A National Health Service (NHS) study from the United Kingdom shows that 25% of the NHS Trusts do not adequately train physicians to recognize people who are victims of human trafficking, according to data published in the Journal of the Royal Society of Medicine.1

Human trafficking in the United Kingdom and Europe is escalating. It is now believed that there are 10,000 to 13,000 people trafficked every year in the United Kingdom.2 Researchers from Barts and the London School of Medicine and Dentistry found that 69% of NHS Trusts provide training to physicians on human trafficking. 

They note that 91.5% of the Trusts that provided training did so as part of safeguarding training. In addition, of the 25% of Trusts that are not providing training, only 39% are in the process of developing training programs or plan to provide training.


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A recent US study found that about 28% of trafficked survivors come in contact with a healthcare provider sometime during their captivity.3 Physicians need to be able to recognize the risk factors, clinical indicators, and appropriate response strategies.

Clinical indications of trafficking include bleeding, bruising, fractures, chronic pain, dental and nutritional problems, exacerbation of pre-existing chronic disease, and mental health disorders such as posttraumatic stress disorder.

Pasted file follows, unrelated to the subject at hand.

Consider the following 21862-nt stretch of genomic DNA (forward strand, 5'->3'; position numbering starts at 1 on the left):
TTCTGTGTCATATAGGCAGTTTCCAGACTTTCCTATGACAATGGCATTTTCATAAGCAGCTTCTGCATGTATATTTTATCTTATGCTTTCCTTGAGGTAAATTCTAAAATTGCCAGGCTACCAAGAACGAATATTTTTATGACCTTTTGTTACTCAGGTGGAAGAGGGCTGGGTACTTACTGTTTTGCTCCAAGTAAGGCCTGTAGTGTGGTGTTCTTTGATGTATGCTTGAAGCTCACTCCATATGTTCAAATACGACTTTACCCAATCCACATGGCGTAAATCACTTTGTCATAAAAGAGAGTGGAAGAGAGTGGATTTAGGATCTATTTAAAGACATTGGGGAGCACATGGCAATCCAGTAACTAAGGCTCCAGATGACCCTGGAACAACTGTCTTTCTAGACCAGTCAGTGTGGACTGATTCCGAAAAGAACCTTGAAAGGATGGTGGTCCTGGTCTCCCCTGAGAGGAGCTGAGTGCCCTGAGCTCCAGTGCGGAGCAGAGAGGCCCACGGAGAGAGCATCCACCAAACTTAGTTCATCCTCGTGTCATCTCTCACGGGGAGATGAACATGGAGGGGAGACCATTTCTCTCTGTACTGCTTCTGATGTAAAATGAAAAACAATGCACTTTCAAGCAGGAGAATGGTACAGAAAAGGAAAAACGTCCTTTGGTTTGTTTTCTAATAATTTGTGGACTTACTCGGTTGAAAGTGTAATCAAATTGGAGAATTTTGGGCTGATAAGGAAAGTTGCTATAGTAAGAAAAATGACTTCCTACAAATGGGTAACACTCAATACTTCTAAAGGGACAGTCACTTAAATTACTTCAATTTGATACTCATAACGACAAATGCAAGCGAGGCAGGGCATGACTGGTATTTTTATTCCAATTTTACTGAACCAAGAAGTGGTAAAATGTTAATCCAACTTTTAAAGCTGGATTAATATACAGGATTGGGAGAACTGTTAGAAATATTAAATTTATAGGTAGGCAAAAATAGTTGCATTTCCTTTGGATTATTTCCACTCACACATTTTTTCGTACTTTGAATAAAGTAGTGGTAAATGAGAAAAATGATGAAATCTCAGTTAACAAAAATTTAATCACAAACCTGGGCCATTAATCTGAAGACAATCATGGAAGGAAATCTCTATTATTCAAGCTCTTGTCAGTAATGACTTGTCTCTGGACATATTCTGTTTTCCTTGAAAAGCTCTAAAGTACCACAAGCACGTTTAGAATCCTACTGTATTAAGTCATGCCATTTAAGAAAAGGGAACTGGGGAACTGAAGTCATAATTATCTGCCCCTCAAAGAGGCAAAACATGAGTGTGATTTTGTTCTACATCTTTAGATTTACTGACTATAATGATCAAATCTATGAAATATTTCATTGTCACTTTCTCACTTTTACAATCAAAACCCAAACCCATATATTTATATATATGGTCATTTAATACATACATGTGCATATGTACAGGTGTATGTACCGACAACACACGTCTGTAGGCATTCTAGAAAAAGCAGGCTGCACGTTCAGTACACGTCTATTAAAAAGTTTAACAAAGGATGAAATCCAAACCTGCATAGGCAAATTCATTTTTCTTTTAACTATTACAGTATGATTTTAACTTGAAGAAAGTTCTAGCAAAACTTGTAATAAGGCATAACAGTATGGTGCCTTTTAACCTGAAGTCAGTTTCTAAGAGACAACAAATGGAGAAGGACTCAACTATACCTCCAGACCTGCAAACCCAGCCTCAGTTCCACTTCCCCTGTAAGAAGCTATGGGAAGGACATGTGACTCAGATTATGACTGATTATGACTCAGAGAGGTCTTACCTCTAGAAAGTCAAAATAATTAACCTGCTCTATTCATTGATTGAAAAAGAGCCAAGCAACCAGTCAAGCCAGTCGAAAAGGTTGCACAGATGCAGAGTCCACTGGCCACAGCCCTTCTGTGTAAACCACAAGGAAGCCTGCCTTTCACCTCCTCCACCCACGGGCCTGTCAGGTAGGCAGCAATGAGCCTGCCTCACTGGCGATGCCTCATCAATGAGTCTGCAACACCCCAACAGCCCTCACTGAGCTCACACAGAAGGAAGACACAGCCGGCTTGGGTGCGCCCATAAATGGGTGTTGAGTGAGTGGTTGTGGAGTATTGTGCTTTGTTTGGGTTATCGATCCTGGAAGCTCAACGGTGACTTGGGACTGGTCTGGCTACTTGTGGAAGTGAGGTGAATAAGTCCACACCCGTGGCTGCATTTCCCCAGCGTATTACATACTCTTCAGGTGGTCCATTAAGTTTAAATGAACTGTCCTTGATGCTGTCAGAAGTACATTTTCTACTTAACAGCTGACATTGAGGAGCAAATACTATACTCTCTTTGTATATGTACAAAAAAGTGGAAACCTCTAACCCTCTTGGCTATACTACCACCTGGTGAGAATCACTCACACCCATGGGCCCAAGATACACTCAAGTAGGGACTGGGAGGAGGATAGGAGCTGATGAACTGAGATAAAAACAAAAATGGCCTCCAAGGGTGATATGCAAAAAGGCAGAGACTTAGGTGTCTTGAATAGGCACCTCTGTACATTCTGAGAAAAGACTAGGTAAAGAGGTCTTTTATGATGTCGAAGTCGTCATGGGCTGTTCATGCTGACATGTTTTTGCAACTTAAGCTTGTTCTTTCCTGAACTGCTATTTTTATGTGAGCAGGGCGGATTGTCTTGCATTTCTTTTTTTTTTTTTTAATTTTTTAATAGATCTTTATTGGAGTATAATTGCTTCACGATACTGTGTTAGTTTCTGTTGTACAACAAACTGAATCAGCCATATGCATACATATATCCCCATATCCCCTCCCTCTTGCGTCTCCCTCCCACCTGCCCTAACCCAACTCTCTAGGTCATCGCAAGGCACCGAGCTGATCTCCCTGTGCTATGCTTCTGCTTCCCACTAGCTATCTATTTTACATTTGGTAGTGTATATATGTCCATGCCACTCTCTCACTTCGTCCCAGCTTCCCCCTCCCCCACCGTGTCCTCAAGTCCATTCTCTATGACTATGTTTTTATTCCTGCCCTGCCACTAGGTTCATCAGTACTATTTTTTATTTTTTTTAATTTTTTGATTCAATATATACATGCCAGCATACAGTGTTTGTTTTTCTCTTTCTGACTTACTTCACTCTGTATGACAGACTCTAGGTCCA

Currently in the United Kingdom, a sum of £14 million (almost 19 million US dollars) has been appropriated for use against trafficking. The researchers advocate using this time to train all physicians in victim recognition and in antitrafficking strategies.

References

  1. Thompson C, Mahay A, Stuckler D, Steele S. Do clinicians receive adequate training to identify trafficked persons? A scoping review of NHS Foundation Trusts. JRSM Open. 2017;8:1-17.
  2. Duty to notify the Home Office of potential victims of modern slavery. GOV. UK. https://www.gov.uk/government/publications/duty-to-notify-the-home-office-of-potential-victims-of-modern-slavery. Updated March 18, 2016. Accessed September 21, 2017.
  3. Family Violence Prevention Fund. Turning pain into power: trafficking survivors’ perspectives on early intervention strategies. https://www.futureswithoutviolence.org/userfiles/file/ImmigrantWomen/Turning%20Pain%20intoPower.pdf. October 2005. Accessed September 19, 2017.